I haven’t ridden my mountain bike for 6 days which is almost unheard of, for me. I haven’t been idle in this time, though, because I’ve had 2 trips in my pedal powered boat. Using the boat is good exercise but isn’t exactly the same as riding a bike. I’m finding it less aerobic even if it is a whole body experience. It requires quite a lot of effort to get to the canal and back, towing the boat on wheels but once on the water I can set my own pace. On a bike the gradients often dictate how much power you need to apply and this is more true off the road than it is on a road ride. I’m feeling that if I want to maintain or improve my biking fitness I need to use boating as additional exercise and not as a substitute for riding.
Today has been cloudy for the first time in many days. This hot, dry period has obviously had all the Global Warmingist TV commentators out in force, describing a few hot days as proof. It’s funny how when we had snow in May for the first time in a generation they were keeping their powder dry. Still I was happy to be riding in cooler conditions because I had planned quite a tough ride with plenty of climbing to the top of Great Hill and back over Healey Nab. In total I rode 17.06 miles with 1,399 feet of ascent.
I took my usual way, mainly off road, to the hamlet of White Coppice and used the easy side of the river to Brinscall Woods. I used a hard option to climb up onto the moors with some parts requiring full commitment. I was pleased to complete the climb without an unscheduled foot down. I chose to ride an unusual way to the top by riding up a single track which has been fast and entertaining as a downhill. It was nothing special as a climb so I think in future I’ll go straight up by the normal route. I spent around an hour and a quarter climbing the thousand feet of ascent but this is where the real fun starts.
I started my stopwatch as I set off down hill and this had a serious effect on my riding. Instead of the climbing, which I took fairly steadily except where the ground forced me to up the power, I was now working much harder on the way down. I’m a stopwatch junkie and as soon as I start the watch I can’t do anything but to go for it. I did, however, get an early warning that my tyre pressures were set rather low. This is good for grip on corners but I could hear my front rim contacting a rock as the tyre deformed. I took the speed down on the next very rocky section. I also had to slow down a few times for walkers. They have an absolute right to walk the hill whereas mountain bikers are uninvited guests. Since mountain biking started it has never been accounted for in law in England and it may be better if it never is. What we don’t need is for biking to be legal on some trails but a criminal offence on others. At the moment it may be a civil offence but since landowners never take action against riders we can basically go where we want. I like that tiny slice of anarchy!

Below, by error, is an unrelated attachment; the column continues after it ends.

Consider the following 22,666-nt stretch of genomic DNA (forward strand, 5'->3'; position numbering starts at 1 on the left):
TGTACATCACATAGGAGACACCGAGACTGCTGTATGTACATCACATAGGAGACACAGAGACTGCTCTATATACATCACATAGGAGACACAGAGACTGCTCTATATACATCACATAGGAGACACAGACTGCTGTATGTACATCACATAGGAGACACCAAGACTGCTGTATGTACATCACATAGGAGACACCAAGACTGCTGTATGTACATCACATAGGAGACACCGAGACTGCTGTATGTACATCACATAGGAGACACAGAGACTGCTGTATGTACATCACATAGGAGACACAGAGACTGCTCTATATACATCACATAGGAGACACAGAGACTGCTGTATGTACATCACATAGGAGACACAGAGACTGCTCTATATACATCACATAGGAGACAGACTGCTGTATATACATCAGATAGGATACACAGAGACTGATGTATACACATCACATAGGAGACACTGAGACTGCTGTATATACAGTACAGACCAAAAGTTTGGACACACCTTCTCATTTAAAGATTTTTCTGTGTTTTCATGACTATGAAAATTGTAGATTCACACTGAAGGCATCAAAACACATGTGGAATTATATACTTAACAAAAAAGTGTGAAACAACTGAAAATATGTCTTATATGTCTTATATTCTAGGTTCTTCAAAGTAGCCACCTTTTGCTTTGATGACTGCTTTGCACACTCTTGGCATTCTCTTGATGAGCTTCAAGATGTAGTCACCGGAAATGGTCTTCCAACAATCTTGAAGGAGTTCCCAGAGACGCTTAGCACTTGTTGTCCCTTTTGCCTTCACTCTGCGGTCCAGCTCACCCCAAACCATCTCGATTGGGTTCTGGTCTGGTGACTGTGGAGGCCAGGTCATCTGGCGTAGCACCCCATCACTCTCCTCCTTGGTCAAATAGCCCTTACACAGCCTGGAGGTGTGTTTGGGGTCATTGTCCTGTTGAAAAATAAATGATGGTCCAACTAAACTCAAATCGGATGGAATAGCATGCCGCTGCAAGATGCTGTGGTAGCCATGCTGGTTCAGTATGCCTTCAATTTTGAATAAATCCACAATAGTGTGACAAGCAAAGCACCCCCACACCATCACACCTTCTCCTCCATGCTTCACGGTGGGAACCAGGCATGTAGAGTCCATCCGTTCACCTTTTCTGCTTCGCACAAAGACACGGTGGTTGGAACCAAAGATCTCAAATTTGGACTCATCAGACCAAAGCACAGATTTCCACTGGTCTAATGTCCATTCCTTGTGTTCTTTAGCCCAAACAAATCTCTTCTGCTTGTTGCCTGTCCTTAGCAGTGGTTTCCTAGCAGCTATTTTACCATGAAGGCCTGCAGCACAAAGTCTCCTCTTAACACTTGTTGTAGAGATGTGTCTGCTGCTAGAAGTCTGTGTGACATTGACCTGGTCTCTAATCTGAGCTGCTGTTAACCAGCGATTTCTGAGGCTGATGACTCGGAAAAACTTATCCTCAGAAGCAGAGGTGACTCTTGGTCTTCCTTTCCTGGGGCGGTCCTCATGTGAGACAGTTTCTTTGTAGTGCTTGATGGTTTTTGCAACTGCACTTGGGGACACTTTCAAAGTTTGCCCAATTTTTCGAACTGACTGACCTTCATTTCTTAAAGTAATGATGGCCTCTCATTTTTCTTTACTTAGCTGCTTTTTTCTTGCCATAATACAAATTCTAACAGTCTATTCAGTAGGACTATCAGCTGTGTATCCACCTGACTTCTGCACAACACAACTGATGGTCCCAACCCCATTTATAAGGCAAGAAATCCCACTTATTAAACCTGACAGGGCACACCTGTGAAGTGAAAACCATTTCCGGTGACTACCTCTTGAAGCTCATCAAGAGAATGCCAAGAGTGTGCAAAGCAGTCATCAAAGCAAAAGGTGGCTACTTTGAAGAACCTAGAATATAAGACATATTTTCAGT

I found the ground bone dry all the way, even in Brinscall Woods where I used my absolute favourite route down. I wasn’t at my fastest ever but that was never the plan. I was just there to enjoy some fabulous downhilling and still had Healey Nab to come. With a recently dug new trail section I’ve been finding the lumpy section which follows a bit of a handful. It’s the speed which you can now approach the bumps at which causes the problem. Today I reduced my speed but also stayed low to the bike. This way I could extend my legs to push the bike down into the hollows, which keeps the wheels in contact with the ground, whilst still allowing me to absorb the bumps. It felt much better than on recent runs because I wasn’t getting thrown up in an uncontrolled way. I need to session this section. Only by riding it several times on a single ride will I get it right.
It was a good ride and nice to get out before we get any rain, which is expected within a few days. Still, that’s the summer in England. I wouldn’t want it any other way.